"It's global warming, stupid" - Bloomberg's Businessweek cover last week left little doubt about its opinion concerning "Frankenstorm" Sandy.
The accompanying tweet anticipated that the cover might "generate controversy, but only among the stupid". These frank words about the Frankenstorm are long overdue in light of the failure of American politicians to show leadership on this issue.
But is it really a matter of mere "stupidity" to deny the link between climate change and Sandy's fury - a link that has been drawn carefully but quite explicitly by scientists around the world.
No. It takes considerable, if ethically disembodied, intelligence to mislead the public about the link between climate change and Sandy.
It is not a matter of stupidity. It is a matter of ideology.
People who subscribe to a fundamentalist conception of the free market will deny climate change irrespective of the overwhelming strength of the scientific evidence.
They will deny any link between climate change and events such as the unprecedented Frankenstorm Sandy, or the unprecedented Texas drought, or the unprecedented Arctic melt, or the unprecedented retreat of Alpine glaciers, or the unprecedented tripling of extreme weather events during the past 30 years.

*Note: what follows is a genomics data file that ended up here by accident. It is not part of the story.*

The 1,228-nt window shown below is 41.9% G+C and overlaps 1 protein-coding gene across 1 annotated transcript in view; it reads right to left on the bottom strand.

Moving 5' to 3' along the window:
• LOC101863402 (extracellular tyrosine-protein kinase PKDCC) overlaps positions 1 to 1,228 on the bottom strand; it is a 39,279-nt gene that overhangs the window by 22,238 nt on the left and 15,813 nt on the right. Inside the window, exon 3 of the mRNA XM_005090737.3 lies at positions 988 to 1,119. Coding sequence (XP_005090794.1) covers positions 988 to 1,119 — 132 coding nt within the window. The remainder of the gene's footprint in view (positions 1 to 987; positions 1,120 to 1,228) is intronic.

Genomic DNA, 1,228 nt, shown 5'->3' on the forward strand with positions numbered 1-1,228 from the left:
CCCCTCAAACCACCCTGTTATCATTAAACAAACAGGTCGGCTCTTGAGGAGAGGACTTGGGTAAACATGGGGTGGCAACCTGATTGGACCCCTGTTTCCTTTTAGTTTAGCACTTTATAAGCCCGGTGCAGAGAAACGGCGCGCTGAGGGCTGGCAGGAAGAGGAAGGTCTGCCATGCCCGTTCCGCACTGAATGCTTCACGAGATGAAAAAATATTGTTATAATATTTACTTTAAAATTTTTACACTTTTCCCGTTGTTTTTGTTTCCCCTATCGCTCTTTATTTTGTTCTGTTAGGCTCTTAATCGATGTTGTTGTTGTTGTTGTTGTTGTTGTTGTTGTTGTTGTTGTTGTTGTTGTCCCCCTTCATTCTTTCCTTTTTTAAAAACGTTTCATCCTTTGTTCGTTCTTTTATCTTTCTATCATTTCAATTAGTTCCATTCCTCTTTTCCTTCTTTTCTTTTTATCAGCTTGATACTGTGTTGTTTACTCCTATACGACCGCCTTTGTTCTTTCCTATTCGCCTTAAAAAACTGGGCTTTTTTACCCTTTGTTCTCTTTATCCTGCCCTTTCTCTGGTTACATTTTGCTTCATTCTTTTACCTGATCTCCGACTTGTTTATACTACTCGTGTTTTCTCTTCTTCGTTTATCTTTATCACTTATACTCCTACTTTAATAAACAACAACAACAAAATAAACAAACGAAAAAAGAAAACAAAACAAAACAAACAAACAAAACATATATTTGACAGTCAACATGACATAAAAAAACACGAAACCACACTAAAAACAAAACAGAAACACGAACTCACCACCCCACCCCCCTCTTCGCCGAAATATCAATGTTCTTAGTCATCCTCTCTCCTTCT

There is no longer any reasonable doubt that climate change is happening. There is also no doubt that ideology is the principal driver of climate denial.
So what effect will Sandy have on public opinion?
The deniers will likely double down and their claims will become ever more discordant with the reality on this planet. Their denial will continue even if palm trees grow in Alaska and if storms such as Sandy have become commonplace.
On the other hand, the vast majority of people who are not in the clutches of a self-destructive ideology will likely wake up and smell the science.
Even before Sandy, a recent Pew poll revealed that acceptance of climate change among the American public rebounded by 10 percentage points in the last few years. There is every reason to expect that Sandy will accelerate this trend towards acceptance of the dramatic changes our planet is undergoing.
Much research has shown that people's attitude towards climate change depends on specific events and anecdotal evidence.
For example, a national survey in the UK revealed that people who personally experienced flooding expressed more concern over climate change and, importantly, felt more confident that their actions will have an effect on climate change. Respondents who attributed salient events to climate change were found to be better adapted to climate change, they reported greater self-efficacy, and they were more concerned with climate change.
There is little doubt that Americans, too, will connect the dots between Frankenstorm Sandy and the reality of climate change. They will also likely recognise how drastically wrong the deniers were when they shrugged off sea level rise and how it might contribute to a flooding of New York City.
The moment the public recognises the link between climate change and Sandy, they will clamour for action. Just like New York City's mayor, Michael Bloomberg, when he endorsed President Obama for re-election because he was more likely to address climate change.
Salient events carry a message. People understand that message.
After all, it's global warming, stupid.
Stephan Lewandowsky is Australian Professorial Fellow, Cognitive Science Laboratories at the University of Western Australia.